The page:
The voice of uniquely abled children
“I have accepted my condition; but that is not enough. We must stand up to the challenges so others treat us equally and with respect,” Jerelle, 18, says of his situation.
He was one of the 200-strong delegation to the Philippine National Children’s Conference in 2016. He traveled all the way from Nueva Ecija — which, he said, was not an easy ride. “There are not many PWD facilities, even a ramp, in public transport stations here in Manila,” he says with a hint of frustration. From his wheel chair at the 38th-floor conference room, he looked in awe at the towering Ortigas Centre skyline.
Jerelle has high hopes for his future, which has already been rewarded: while still a university junior, he has a job offer waiting for him as an IT specialist. He says nothing has ever hindered him from making big dreams.
Across the city, in a quiet neighbourhood of the usually manic Cubao in Quezon City, children living with disabilities (CWDs) are only starting to get the hang of socialising. Alana*, age 10, is visually impaired, and Lawrence*, 17 years old, has cerebral palsy. Along with other CWDs, they attend the nearby Special Education (SPED) school; all seemingly unfazed with the chaos of Metro Manila traffic that runs just outside their classrooms.
Alana has mastered her braille, and eagerly reads out loud a children’s story to her friends and teacher at school. “But I also like to run!” she exclaims, when asked what her other hobbies are apart from reading. She then urges her mother to join her for a run around the school grounds, and off they went. Lawrence, meanwhile, lives much of his adolescent years selling sampaguita (jasmine) garlands and peanuts on Cubao’s side-streets. His speech slurred, this has not deterred him from his entrepreneurial spirit — despite the risks of abuse or exploitation.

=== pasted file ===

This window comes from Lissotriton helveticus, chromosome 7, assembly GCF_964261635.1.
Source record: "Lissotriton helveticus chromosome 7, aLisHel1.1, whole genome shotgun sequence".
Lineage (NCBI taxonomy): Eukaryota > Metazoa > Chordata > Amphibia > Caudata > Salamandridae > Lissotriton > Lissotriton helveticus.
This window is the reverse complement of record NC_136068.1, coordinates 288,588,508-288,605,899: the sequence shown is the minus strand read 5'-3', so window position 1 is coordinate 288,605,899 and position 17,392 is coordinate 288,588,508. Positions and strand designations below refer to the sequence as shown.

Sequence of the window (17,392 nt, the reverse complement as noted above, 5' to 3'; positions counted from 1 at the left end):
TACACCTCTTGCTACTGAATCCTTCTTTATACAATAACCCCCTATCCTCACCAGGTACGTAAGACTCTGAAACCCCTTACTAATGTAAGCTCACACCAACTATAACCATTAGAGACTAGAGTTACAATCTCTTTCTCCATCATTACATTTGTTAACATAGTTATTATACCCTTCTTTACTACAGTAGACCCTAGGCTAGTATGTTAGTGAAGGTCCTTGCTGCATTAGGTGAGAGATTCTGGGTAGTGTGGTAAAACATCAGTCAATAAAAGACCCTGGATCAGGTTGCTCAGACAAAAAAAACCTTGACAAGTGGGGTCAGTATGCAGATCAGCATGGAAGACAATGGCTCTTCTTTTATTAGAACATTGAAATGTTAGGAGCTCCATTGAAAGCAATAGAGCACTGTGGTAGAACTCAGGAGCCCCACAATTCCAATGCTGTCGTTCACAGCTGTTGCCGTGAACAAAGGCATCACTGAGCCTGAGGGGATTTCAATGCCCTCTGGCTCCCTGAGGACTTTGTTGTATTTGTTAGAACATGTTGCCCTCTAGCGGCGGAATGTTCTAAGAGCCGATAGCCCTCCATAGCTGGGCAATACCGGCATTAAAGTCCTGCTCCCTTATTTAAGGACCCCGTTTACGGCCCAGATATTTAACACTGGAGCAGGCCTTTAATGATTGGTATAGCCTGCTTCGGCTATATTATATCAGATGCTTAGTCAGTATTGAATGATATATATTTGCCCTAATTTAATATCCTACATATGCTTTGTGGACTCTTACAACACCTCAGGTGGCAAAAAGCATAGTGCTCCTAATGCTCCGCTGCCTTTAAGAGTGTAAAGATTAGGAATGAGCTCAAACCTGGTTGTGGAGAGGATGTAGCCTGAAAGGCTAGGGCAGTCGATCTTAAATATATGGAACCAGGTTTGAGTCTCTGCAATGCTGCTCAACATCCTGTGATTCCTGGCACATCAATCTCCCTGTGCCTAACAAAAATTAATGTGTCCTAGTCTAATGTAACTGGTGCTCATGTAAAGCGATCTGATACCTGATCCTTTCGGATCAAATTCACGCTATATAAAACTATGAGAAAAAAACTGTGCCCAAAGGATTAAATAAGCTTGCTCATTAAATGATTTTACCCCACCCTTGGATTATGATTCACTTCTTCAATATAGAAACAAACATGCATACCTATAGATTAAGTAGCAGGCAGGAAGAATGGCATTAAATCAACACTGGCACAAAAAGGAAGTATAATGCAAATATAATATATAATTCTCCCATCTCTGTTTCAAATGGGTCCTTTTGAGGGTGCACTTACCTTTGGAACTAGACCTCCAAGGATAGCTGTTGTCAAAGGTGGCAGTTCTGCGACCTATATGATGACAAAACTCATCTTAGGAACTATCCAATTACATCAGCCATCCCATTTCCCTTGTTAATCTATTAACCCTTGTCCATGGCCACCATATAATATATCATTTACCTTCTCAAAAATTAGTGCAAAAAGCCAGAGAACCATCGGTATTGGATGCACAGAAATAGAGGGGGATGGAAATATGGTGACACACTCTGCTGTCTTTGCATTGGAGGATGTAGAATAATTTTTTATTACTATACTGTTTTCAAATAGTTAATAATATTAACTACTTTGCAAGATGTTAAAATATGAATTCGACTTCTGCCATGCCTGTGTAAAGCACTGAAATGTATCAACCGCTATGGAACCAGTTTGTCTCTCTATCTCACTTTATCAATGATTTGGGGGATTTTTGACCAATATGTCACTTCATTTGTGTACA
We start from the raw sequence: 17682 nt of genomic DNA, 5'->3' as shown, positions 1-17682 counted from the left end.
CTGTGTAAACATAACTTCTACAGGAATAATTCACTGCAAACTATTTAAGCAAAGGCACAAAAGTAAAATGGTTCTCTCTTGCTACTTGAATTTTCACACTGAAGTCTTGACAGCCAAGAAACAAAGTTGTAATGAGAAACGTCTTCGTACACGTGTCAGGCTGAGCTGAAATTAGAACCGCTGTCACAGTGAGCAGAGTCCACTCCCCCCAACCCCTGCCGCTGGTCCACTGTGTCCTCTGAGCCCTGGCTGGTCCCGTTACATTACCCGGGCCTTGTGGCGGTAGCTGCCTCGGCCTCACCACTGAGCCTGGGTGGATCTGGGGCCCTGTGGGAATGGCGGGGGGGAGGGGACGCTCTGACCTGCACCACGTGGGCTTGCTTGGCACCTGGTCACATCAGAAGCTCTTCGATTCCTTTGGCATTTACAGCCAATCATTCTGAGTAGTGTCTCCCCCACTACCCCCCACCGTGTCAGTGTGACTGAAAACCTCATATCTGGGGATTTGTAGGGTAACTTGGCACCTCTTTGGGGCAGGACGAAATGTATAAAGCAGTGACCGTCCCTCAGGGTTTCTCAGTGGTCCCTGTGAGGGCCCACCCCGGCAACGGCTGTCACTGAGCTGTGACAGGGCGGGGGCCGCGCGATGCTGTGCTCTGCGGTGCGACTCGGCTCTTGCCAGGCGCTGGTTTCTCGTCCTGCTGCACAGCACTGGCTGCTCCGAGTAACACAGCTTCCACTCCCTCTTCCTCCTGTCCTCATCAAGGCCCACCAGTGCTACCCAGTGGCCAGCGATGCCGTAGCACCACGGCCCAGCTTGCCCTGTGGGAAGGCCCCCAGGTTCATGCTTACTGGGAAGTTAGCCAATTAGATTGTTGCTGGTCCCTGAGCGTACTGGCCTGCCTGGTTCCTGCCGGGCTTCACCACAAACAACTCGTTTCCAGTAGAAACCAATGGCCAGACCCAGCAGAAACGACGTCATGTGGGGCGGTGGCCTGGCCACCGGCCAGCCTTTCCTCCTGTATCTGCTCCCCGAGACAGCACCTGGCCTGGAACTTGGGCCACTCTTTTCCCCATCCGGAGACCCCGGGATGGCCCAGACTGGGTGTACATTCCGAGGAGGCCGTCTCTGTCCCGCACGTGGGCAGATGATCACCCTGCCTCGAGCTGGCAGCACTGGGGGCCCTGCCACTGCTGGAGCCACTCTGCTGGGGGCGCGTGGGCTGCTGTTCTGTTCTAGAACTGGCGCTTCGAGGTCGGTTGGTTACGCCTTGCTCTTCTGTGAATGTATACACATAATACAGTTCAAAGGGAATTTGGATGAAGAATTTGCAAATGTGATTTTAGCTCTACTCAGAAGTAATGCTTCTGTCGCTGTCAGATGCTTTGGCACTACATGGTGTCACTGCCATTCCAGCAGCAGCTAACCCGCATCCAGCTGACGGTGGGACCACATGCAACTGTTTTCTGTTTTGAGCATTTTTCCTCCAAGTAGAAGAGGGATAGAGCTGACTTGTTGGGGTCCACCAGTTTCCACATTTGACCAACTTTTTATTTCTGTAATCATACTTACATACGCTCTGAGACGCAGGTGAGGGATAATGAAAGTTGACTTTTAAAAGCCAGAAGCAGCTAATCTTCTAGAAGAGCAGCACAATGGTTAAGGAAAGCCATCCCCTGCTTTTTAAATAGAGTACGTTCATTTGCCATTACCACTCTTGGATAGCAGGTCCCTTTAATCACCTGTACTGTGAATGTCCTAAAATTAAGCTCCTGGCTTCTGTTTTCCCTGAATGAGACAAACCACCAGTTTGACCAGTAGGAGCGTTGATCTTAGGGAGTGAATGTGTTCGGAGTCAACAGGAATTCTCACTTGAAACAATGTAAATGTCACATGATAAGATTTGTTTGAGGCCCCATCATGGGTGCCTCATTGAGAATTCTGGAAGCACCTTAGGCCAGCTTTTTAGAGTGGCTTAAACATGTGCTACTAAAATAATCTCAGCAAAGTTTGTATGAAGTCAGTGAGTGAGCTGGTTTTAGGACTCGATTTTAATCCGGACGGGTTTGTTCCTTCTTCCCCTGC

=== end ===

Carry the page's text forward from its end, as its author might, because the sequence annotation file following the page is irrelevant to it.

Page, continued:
Teacher Ellen is proud of her students’ zest for life. “They are very talented, very active and driven to perform in class. Sometimes their parents can’t keep up with their energy,” she says with a smile.
“I am always proud of these CWDs who excel in their chosen fields — and I encourage parents or guardians who supported them to grow with confidence and be the best. Family love and support are very important for children growing with disabilities to make them feel a full person, with any form of disability as being just a small part of their uniqueness,” says Dr Carmen Zubiaga, acting executive director of the National Council on Disability Affairs.
Patching the gaps
Most disabilities, such as intellectual, hearing, vision and behavioural conditions, are usually detected at age 3 to 9. A 2010 census puts the number of people living with physical or mental disabilities in the country at 1.57% of the Philippine population; with about 30.5% of this figure being children aged 0–19.
To advocates, this may be an unrealistically low peg. Dr Zubiaga added that if a family is poor and has no access to regular health checks, they may not be aware their children have disabilities. If the disability is visible, parents do not see the need to report it especially if they think they can manage to give early intervention. Others take long to move on from the denial stage, which contributes to the family’s perspective on disabilities.